What is it they say? Go slow to go fast?

They’ll likely use the strategy that we use each year when staffing: fill the most difficult first, and leave the easier ones to the end. In this case they will likely start with single courses, and end with those where there are 40 to 50 classes.  And then when it doesn’t work, backtrack and re-do.

Who knows how long this will take? No one has ever done this before, so it’s almost impossible to predict.

In the meantime I’m doing some “action research”, and figuring out how teachers will do daily attendance with their various flavours of computer hardware.  Our Student Information System was designed to run on PCs, and its interface requires Java. There is a workaround for Macs that involves clicking on a series of options, ending up at our attendance interface (though some people have not been successful making it work with their older Macs).  No one has tested it on Chromebooks yet, so I am awaiting emails back from the two teachers who volunteered to try it out.

Today I had another taste of what our teachers will experience next week when taught my Ontario Tech University Education Law class online.  I had 36 students out of 38 attend, and we were working in Adobe Connect for two hours. I needed two screens to juggle between our interface, shared Google docs, and our Canvas course. Perhaps my students will be able to manage better than I, although the one student who connected via phone was likely unable to see all that they needed to see. We also learned how important it is to have a headset or earbuds.  One student with speakers on created a dramatic echo when I was speaking, so they had to mute almost 100% of the time.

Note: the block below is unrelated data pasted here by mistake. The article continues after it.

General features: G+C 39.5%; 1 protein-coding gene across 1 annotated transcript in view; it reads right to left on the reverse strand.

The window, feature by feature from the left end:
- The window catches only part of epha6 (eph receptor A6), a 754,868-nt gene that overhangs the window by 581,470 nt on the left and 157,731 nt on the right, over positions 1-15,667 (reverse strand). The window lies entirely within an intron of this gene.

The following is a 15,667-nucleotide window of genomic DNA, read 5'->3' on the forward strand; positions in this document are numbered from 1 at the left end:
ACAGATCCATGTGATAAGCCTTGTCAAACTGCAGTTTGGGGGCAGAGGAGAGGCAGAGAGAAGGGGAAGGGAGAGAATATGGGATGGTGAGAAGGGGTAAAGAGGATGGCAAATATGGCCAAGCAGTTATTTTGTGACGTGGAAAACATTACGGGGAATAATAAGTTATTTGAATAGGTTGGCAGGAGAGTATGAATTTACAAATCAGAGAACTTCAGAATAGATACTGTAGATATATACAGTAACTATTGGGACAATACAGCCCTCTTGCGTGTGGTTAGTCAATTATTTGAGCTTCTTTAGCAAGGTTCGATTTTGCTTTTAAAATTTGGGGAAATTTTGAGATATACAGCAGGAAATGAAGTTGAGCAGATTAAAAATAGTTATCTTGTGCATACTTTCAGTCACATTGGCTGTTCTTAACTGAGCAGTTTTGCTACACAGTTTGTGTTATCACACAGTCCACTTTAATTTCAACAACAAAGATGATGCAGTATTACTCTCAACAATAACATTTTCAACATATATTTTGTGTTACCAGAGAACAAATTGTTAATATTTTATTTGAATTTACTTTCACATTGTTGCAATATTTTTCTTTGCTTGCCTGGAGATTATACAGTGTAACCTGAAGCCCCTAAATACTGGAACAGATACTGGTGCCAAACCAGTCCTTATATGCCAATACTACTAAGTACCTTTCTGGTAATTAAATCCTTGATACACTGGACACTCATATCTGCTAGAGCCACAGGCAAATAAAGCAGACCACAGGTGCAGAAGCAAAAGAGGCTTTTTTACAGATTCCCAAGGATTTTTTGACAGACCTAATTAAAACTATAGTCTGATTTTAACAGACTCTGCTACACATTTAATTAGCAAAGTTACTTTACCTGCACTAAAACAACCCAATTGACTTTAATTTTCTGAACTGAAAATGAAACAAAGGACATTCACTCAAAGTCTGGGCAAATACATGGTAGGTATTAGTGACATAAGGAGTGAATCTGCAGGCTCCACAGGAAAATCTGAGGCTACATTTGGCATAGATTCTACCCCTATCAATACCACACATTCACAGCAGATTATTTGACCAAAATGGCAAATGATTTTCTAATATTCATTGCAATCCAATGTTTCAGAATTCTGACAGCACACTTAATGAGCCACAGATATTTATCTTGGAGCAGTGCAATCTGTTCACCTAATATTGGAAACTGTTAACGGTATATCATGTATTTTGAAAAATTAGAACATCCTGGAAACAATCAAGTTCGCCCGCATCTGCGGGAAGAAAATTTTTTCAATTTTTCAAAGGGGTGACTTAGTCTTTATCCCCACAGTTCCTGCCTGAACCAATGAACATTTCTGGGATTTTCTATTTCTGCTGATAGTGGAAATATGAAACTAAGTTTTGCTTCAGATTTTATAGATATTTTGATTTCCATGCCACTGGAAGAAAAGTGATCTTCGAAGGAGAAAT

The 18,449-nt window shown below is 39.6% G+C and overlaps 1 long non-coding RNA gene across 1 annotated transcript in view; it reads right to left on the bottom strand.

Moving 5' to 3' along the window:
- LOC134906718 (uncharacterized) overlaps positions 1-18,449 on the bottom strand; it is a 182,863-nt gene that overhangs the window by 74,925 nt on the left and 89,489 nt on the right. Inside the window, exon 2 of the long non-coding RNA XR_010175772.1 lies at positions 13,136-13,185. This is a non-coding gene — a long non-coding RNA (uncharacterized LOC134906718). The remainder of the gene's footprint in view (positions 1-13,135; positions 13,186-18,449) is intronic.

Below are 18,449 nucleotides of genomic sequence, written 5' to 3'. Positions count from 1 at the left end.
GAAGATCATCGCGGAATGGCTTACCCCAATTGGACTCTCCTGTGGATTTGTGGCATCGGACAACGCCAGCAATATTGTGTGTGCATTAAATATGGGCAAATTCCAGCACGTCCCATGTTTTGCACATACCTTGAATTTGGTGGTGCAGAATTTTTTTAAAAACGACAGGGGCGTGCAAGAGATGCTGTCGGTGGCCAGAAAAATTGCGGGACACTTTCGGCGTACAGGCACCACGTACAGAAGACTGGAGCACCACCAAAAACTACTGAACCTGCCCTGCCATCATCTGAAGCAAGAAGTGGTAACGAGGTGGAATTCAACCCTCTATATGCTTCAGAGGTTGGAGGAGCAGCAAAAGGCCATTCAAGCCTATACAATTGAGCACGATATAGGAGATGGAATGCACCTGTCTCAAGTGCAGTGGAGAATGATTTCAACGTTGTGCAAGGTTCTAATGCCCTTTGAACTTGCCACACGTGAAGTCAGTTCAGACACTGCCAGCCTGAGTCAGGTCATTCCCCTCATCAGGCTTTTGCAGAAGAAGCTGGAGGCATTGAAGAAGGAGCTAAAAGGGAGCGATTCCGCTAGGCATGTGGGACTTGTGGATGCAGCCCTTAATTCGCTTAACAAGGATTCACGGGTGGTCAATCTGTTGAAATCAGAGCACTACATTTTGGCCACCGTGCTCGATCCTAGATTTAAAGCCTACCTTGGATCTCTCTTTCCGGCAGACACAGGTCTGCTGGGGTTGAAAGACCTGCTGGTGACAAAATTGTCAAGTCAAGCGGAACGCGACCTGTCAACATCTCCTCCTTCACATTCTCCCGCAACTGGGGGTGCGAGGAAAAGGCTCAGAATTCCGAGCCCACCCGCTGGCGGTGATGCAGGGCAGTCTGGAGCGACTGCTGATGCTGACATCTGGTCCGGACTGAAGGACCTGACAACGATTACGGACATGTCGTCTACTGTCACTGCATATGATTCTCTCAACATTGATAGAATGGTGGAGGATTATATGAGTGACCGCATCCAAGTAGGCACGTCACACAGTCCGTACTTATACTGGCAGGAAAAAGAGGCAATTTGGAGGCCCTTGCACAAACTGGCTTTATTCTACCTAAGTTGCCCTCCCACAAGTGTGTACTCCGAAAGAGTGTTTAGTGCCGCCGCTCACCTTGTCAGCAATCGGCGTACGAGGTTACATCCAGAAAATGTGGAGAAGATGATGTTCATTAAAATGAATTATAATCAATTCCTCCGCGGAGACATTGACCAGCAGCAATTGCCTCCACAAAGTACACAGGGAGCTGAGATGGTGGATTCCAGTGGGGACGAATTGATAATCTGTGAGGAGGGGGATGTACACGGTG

The same challenges are being faced by our “bricks and mortar” school teachers when they are working synchronously in the last period of the day. And to make it even more of a challenge, our Internet dropped in the last 10 minutes of the period. Not a great way to end a long day.

But, tomorrow is Friday! Actually every day this week has felt like Friday, without the reward of a weekend.

I hope that our teachers are able to find some relaxing time, where they are able to distract themselves from the concerns of the week. It promises to be sunny, in the mid teens, so I’m hoping that everyone will get out, get moving, and enjoy this beautiful Autumn weather.